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Book Cover Image: The Deadly Sisterhood by Leonie FriedaTitle: The Deadly Sisterhood: A Story of Women, Power, and Intrigue in the Italian Renaissance, 1427-1527
Author: Leonie Frieda
ISBN: 9780061563089
No. of Pages: 432
Genre: Nonfiction

Origins: Harper Books
Bottom Line: Mediocre biography that does not delve deep enough into the eight women.
“From Leonie Frieda, critically acclaimed biographer of Catherine de Medici, comes The Deadly Sisterhood: an epic tale of eight women whose lives – marked by fortune and poverty, power and powerlessness – encompass the spectacle, opportunity, and depravity of Italy’s Renaissance.
Lucrezia Turnabuoni, Clarice Orsini, Beatrice d’Este, Isabella d’Este, Caterina Sforza, Giulia Farnese, Isabella d’Aragona, and Lucrezia Borgia shared the riches of their birthright: wealth, political influence, and friendship, but none were not exempt from personal tragedies, exile, and poverty.
With riveting narrative, Leonie Frieda’s The Deadly Sisterhood: A Story of Women, Power, and Intrigue in the Italian Renaissance, 1427-1527 brings to life a long-gone era filled with intrigue, corruption, and passion.”
Thoughts: On the surface, The Deadly Sisterhood: A Story of Women, Power, and Intrigue in the Italian Renaissance, 1427-1527 has all the hallmarks of a stellar non-fiction novel – infamous subjects, fascinating time period, biographer with experience. Unfortunately, the execution of the book leaves much to be desired, and it is difficult to figure out where the fault lies. The women’s stories are fascinating, but it takes too long for Ms. Frieda to get to them. What’s worse, the promise of a biography about these eight women is not 100 percent correct, as most of the tales are spent weeding through the machinations of the men in their lives rather than specifically about the women. This is the biggest disappointment, as there are other biographies written about one or another of the women mentioned that do concentrate solely on the women and their actions. In these more engaging biographies, the men in their lives are relegated to supporting roles or the stepladders used by the women to reach their powerful goals.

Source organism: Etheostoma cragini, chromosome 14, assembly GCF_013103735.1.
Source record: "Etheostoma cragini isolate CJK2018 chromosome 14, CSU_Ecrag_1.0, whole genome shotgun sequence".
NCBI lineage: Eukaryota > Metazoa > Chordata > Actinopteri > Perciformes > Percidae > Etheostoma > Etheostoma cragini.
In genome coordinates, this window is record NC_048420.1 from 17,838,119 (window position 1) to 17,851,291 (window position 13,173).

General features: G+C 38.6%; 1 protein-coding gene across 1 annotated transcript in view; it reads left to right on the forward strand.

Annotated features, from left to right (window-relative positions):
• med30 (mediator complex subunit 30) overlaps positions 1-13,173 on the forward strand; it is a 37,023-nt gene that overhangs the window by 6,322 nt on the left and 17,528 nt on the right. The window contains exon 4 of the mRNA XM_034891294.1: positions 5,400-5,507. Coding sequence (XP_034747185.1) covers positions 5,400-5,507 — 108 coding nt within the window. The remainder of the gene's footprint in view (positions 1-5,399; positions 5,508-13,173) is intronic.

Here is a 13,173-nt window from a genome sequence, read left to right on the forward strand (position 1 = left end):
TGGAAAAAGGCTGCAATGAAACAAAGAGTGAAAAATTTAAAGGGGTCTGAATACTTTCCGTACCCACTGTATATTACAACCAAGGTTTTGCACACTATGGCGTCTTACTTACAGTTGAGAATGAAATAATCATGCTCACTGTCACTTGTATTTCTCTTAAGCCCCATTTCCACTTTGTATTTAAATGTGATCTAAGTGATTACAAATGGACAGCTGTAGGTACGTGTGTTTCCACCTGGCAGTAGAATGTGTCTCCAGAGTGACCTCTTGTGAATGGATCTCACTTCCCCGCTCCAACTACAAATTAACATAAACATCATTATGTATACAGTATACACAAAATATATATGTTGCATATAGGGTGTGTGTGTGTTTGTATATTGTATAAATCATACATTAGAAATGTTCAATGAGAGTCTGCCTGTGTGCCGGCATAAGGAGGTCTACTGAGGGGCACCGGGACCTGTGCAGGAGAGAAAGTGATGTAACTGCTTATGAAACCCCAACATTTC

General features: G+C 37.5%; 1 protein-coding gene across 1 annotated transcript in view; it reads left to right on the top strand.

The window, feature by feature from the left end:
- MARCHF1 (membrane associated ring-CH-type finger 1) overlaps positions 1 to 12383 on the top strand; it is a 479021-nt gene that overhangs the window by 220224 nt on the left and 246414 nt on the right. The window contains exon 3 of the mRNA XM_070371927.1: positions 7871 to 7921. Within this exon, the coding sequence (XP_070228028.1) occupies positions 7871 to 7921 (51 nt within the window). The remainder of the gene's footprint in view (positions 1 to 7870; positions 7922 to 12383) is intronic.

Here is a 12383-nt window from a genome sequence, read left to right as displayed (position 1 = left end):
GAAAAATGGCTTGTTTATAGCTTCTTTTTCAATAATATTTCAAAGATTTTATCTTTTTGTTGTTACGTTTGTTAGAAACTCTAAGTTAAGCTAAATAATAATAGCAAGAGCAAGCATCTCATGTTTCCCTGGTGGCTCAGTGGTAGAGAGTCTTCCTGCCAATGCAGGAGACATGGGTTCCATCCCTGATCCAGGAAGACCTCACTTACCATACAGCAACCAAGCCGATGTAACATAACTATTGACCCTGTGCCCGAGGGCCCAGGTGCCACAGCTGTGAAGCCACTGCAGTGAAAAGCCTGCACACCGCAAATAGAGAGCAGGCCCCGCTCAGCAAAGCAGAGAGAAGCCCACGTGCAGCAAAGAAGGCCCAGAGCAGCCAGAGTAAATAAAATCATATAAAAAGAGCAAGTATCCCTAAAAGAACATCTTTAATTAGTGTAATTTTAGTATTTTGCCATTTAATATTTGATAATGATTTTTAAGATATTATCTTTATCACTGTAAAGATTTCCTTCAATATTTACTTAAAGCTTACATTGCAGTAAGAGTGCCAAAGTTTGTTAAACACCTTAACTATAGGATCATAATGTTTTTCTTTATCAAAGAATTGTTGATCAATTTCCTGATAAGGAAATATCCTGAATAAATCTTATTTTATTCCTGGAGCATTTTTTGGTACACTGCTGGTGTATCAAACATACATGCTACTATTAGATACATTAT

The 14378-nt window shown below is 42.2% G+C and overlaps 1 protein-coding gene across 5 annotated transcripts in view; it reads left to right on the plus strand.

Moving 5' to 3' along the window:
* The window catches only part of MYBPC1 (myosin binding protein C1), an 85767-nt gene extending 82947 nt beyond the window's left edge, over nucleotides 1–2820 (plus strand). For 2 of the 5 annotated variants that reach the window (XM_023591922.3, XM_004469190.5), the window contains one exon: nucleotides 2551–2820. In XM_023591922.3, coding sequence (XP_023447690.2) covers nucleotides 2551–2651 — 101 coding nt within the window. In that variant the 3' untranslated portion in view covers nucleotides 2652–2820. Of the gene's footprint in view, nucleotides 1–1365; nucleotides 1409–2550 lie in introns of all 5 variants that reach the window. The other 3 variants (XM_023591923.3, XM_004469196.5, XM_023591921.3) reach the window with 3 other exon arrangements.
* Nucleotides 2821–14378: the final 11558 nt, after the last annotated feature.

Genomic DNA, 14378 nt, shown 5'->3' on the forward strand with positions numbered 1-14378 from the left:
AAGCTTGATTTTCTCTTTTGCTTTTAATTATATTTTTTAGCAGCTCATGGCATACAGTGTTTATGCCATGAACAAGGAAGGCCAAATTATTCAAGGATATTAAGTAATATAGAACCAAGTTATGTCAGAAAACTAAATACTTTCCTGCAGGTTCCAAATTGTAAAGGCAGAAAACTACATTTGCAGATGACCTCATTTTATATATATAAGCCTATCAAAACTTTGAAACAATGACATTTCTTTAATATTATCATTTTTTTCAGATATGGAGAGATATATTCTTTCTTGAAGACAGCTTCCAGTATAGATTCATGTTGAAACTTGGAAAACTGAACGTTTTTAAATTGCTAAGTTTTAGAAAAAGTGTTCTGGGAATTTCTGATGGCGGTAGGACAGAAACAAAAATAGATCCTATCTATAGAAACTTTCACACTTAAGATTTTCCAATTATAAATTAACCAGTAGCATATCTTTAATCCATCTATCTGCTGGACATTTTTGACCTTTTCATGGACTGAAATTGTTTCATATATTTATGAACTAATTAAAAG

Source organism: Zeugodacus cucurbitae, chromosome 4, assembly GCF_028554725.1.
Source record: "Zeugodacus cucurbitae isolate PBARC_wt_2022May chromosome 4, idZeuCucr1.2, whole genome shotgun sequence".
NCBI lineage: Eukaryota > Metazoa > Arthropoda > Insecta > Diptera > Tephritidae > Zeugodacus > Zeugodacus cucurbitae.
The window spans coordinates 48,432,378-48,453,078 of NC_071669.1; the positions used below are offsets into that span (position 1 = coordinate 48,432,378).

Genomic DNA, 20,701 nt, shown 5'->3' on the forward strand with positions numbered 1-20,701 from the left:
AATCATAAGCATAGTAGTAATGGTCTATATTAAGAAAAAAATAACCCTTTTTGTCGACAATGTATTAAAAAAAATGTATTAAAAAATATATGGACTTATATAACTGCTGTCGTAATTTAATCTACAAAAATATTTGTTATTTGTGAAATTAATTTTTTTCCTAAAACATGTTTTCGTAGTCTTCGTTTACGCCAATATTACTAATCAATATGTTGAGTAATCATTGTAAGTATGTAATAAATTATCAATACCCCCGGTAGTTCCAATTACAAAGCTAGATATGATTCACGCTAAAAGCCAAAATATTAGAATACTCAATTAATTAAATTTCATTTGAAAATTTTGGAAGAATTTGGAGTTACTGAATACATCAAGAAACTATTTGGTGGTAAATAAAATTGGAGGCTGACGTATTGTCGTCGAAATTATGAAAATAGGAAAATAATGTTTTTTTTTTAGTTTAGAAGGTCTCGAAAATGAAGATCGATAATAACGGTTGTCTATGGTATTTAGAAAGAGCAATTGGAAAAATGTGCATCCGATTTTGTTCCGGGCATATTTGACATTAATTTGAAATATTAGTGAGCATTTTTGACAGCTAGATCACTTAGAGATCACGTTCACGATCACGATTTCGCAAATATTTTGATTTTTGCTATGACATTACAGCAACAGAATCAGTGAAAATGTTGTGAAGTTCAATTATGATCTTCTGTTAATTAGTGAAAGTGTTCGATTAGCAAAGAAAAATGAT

The writing itself fails to grab a reader’s attention. Again, while politics during the Italian Renaissance are extremely convoluted and do require some element of explanation, too many words are devoted to these explanations and not enough to the women’s lives. The details are methodical and frankly quite boring, while the constant intermarriages between families and almost nonstop warring, switching of allegiance, and failed partnerships muddy further complicate them. Ms. Frieda is never fully able to clearly explain politics in Renaissance Italy, and as a result is forever referencing or clarifying certain situations. This creates an unsteady pace, one in which the narrative falters and stops every time Ms. Frieda must back up the action and explain a situation in greater detail. In other words, just when the stories get good, the reader is forced to plod through yet another mind-numbing explanation of various family politics, feuds, and/or power grabs.
The problem lies not in the fact that detailed explanations are required in order for a reader to understand the mindset and power struggles of these women. Rather, the fault lies in the scope of the book’s subject. Including the stories of all eight women requires even more details and descriptions than would be necessary if only one or two were discussed and seriously detracts from the amount of words devoted to the subjects themselves. Had Ms. Frieda only focused on one or two of the women, the entire narrative would have been vastly improved because the focus would not be so large. Simply put, Ms. Frieda was too ambitious in choosing to write about eight amazing women, and she does each of them a disservice because she does not spend enough time focused on any particular one.
In general, The Deadly Sisterhood fails to live up to its promise. It is not so much a story about these eight fascinating and powerful women of Italy but rather a story about Renaissance Italy in which these eight women have a minor part. To add insult to injury, Ms. Frieda’s research appears rather questionable, as she uses as legitimate sources legends and urban myths of the kind that people love to share but have little to no basis in fact. In actuality, some of the rumors and myths she touts as fact are negated as falsehoods in other, similar biographies. In the end, it feels that Ms. Frieda wrote The Deadly Sisterhood to confirm such rumors and to titillate rather than to break new ground in biographical research. As such, the entire novel is a severe disappointment. Readers would be better off checking out some of the many other biographies about the Medici, Orsini, d’Este, Sforza, and Borgia ladies.
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